Welcome to our weekly roundup, where we share what you need to know about the cybersecurity news and events that happened over the past few days.
Below you’ll find a quick recap of topics followed by links to news articles and/or our blog posts providing additional insight. Be sure to check back each Friday for highlights of the goings-on each week!
The attackers behind the ongoing Pawn Storm campaign have just added an Adobe Flash Zero Day attack to their arsenal. Our researchers have just uncovered evidence that Pawn Storm attackers have found and are actively exploiting a new, unpatched vulnerability affecting Adobe Flash.
This week we released our first Japanese Cybercriminal Underground research paper. The underground market is both immature and fairly isolated from broader trends, with Japanese cybercriminals gathering in exclusive forums. The only interaction they have with foreign parties is buying malware and attack kits that they are unable to develop themselves.
Russian computer attacks have become more brazen and more destructive as the country grows increasingly at odds with the U.S. and European nations over military goals first in Ukraine and now Syria. A number of attacks now being attributed to Russian hackers have riveted intelligence officials as relations with Russia have deteriorated.
Multiple command-and-control (C&C) servers used by the DRIDEX botnet have been taken down by the Federal Bureau of Investigation (FBI), following the action taken by the National Crime Agency (NCA) in the UK. U.S. law enforcement officials obtained court orders that resulted in the seizure of multiple servers used by DRIDEX.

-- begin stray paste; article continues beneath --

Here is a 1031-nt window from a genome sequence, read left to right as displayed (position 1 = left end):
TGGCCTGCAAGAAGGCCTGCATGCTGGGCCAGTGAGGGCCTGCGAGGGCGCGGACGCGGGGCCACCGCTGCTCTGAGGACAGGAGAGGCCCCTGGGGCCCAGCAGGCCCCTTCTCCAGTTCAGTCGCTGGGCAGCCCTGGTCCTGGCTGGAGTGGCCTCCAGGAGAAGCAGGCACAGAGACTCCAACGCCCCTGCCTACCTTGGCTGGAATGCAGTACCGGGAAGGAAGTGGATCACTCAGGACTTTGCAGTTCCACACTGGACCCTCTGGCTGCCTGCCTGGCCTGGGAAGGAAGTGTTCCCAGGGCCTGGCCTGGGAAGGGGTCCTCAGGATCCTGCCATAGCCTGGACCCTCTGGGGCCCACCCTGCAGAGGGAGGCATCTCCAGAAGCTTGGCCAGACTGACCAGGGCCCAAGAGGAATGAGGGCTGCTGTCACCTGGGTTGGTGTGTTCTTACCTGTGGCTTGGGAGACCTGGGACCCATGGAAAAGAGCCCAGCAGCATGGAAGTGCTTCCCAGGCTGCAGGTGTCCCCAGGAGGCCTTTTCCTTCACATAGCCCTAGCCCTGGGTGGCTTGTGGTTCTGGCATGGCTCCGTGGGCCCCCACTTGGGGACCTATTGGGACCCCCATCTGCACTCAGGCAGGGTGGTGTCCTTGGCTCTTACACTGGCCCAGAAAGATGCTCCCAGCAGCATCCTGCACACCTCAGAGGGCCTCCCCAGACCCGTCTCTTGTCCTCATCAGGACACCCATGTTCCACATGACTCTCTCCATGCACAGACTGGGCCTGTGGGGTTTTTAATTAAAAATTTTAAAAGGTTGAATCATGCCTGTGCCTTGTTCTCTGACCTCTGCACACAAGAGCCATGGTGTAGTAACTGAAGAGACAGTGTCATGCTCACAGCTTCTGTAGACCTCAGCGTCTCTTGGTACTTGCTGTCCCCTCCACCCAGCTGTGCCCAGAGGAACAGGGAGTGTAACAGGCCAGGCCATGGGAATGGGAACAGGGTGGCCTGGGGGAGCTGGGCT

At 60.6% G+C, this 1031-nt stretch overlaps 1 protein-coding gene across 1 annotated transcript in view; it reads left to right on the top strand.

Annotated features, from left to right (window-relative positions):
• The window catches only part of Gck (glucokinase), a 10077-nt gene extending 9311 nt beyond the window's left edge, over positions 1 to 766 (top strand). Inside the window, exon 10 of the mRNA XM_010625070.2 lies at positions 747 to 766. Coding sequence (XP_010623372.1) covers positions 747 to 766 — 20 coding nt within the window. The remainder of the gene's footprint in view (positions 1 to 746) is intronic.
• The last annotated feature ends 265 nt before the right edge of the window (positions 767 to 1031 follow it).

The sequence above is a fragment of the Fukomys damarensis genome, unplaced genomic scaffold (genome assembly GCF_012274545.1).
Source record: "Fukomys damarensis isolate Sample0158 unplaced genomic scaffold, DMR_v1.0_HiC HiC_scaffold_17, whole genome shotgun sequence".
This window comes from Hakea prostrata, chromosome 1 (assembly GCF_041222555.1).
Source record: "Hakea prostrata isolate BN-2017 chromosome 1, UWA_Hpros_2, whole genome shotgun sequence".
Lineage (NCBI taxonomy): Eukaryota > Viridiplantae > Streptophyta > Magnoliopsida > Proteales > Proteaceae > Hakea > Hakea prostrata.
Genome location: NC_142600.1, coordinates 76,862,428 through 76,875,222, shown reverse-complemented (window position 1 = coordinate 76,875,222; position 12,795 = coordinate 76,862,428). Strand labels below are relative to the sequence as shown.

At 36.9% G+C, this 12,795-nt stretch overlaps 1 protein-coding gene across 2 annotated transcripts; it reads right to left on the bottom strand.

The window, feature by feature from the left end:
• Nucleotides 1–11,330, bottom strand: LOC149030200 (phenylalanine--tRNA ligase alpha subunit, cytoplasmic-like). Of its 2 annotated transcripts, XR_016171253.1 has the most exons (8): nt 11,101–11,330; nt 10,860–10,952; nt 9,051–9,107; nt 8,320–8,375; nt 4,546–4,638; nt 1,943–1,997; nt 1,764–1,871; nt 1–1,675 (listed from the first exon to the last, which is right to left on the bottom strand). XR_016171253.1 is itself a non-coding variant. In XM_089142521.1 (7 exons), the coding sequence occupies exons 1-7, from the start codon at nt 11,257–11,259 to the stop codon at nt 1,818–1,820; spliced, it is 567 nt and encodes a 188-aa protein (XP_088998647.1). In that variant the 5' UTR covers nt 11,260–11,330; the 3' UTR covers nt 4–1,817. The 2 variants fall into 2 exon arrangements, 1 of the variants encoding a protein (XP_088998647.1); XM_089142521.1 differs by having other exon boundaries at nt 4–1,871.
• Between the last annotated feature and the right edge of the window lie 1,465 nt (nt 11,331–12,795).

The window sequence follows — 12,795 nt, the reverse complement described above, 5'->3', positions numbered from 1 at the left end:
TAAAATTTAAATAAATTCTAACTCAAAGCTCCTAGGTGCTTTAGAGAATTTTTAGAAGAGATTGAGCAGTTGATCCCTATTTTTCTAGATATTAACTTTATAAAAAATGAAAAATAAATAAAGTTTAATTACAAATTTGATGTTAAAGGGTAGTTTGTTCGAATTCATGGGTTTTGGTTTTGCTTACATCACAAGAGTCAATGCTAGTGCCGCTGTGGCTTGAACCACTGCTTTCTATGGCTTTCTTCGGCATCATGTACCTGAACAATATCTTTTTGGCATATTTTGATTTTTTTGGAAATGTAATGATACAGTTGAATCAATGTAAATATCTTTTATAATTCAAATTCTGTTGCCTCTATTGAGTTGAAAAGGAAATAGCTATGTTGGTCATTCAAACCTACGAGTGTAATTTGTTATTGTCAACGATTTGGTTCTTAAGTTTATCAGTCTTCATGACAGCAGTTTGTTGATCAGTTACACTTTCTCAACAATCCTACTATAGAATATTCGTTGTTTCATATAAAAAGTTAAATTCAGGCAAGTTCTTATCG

Microsoft has issued a “critical” patch for every supported version of Windows. The software giant said in its monthly security bulletin as part of its so-called Patch Tuesday that Windows Vista and later, including Windows 10, require patching from a serious remote code execution flaw in Internet Explorer.
The U.S. navy is reinstating classes on celestial navigation for all new recruits, teaching the use of sextants because of rising concerns that computers used to chart courses could be hacked or malfunction. Recruits to the academy in Annapolis, Maryland, have seen study of the stars return to their curriculum for the first time since it was dropped in 2006.
Lawmaker warns that lack of cybersecurity standards in government and private sector is “of great concern.” New regulations could rattle the tech industry.
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